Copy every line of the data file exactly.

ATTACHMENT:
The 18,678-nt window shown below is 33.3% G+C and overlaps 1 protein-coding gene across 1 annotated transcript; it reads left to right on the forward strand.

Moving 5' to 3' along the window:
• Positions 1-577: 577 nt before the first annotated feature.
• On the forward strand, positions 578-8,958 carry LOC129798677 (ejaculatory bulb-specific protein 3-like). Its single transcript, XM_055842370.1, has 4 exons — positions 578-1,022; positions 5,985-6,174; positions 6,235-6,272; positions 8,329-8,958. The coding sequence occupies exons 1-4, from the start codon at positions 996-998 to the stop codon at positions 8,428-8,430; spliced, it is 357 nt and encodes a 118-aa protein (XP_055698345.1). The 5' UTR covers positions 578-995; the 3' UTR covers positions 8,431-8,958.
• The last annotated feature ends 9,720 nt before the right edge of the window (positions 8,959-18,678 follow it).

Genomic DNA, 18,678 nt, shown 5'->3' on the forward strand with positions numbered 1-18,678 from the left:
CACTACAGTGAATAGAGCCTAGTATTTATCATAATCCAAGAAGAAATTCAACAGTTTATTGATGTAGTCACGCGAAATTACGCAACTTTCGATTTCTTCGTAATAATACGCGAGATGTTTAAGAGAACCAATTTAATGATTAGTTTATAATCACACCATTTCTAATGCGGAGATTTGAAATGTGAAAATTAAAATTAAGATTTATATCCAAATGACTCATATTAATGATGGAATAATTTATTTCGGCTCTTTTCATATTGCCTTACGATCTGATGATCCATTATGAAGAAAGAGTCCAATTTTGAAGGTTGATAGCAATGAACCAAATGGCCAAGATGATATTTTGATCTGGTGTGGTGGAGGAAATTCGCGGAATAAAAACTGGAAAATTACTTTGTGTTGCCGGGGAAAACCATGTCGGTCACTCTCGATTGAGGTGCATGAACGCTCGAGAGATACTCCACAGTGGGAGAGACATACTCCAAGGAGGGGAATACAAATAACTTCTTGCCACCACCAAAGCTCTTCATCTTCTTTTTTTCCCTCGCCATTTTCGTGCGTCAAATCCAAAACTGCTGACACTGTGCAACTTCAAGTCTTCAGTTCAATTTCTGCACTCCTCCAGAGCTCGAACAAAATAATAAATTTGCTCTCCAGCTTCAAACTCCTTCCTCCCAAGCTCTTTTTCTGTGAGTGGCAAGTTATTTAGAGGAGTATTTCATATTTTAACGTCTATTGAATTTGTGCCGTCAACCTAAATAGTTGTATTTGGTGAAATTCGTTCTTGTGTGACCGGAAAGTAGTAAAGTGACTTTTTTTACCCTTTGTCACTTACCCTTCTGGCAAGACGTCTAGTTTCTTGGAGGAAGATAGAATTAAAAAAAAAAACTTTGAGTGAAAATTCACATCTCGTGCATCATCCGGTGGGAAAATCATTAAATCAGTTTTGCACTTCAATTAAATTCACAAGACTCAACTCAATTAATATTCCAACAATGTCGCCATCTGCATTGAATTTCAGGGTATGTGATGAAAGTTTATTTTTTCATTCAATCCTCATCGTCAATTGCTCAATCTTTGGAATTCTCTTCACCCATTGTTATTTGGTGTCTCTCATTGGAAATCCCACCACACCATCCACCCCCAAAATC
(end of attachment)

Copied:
The 18,678-nt window shown below is 33.3% G+C and overlaps 1 protein-coding gene across 1 annotated transcript; it reads left to right on the forward strand.

Moving 5' to 3' along the window:
• Positions 1-577: 577 nt before the first annotated feature.
• On the forward strand, positions 578-8,958 carry LOC129798677 (ejaculatory bulb-specific protein 3-like). Its single transcript, XM_055842370.1, has 4 exons — positions 578-1,022; positions 5,985-6,174; positions 6,235-6,272; positions 8,329-8,958. The coding sequence occupies exons 1-4, from the start codon at positions 996-998 to the stop codon at positions 8,428-8,430; spliced, it is 357 nt and encodes a 118-aa protein (XP_055698345.1). The 5' UTR covers positions 578-995; the 3' UTR covers positions 8,431-8,958.
• The last annotated feature ends 9,720 nt before the right edge of the window (positions 8,959-18,678 follow it).

Genomic DNA, 18,678 nt, shown 5'->3' on the forward strand with positions numbered 1-18,678 from the left:
CACTACAGTGAATAGAGCCTAGTATTTATCATAATCCAAGAAGAAATTCAACAGTTTATTGATGTAGTCACGCGAAATTACGCAACTTTCGATTTCTTCGTAATAATACGCGAGATGTTTAAGAGAACCAATTTAATGATTAGTTTATAATCACACCATTTCTAATGCGGAGATTTGAAATGTGAAAATTAAAATTAAGATTTATATCCAAATGACTCATATTAATGATGGAATAATTTATTTCGGCTCTTTTCATATTGCCTTACGATCTGATGATCCATTATGAAGAAAGAGTCCAATTTTGAAGGTTGATAGCAATGAACCAAATGGCCAAGATGATATTTTGATCTGGTGTGGTGGAGGAAATTCGCGGAATAAAAACTGGAAAATTACTTTGTGTTGCCGGGGAAAACCATGTCGGTCACTCTCGATTGAGGTGCATGAACGCTCGAGAGATACTCCACAGTGGGAGAGACATACTCCAAGGAGGGGAATACAAATAACTTCTTGCCACCACCAAAGCTCTTCATCTTCTTTTTTTCCCTCGCCATTTTCGTGCGTCAAATCCAAAACTGCTGACACTGTGCAACTTCAAGTCTTCAGTTCAATTTCTGCACTCCTCCAGAGCTCGAACAAAATAATAAATTTGCTCTCCAGCTTCAAACTCCTTCCTCCCAAGCTCTTTTTCTGTGAGTGGCAAGTTATTTAGAGGAGTATTTCATATTTTAACGTCTATTGAATTTGTGCCGTCAACCTAAATAGTTGTATTTGGTGAAATTCGTTCTTGTGTGACCGGAAAGTAGTAAAGTGACTTTTTTTACCCTTTGTCACTTACCCTTCTGGCAAGACGTCTAGTTTCTTGGAGGAAGATAGAATTAAAAAAAAAAACTTTGAGTGAAAATTCACATCTCGTGCATCATCCGGTGGGAAAATCATTAAATCAGTTTTGCACTTCAATTAAATTCACAAGACTCAACTCAATTAATATTCCAACAATGTCGCCATCTGCATTGAATTTCAGGGTATGTGATGAAAGTTTATTTTTTCATTCAATCCTCATCGTCAATTGCTCAATCTTTGGAATTCTCTTCACCCATTGTTATTTGGTGTCTCTCATTGGAAATCCCACCACACCATCCACCCCCAAAATC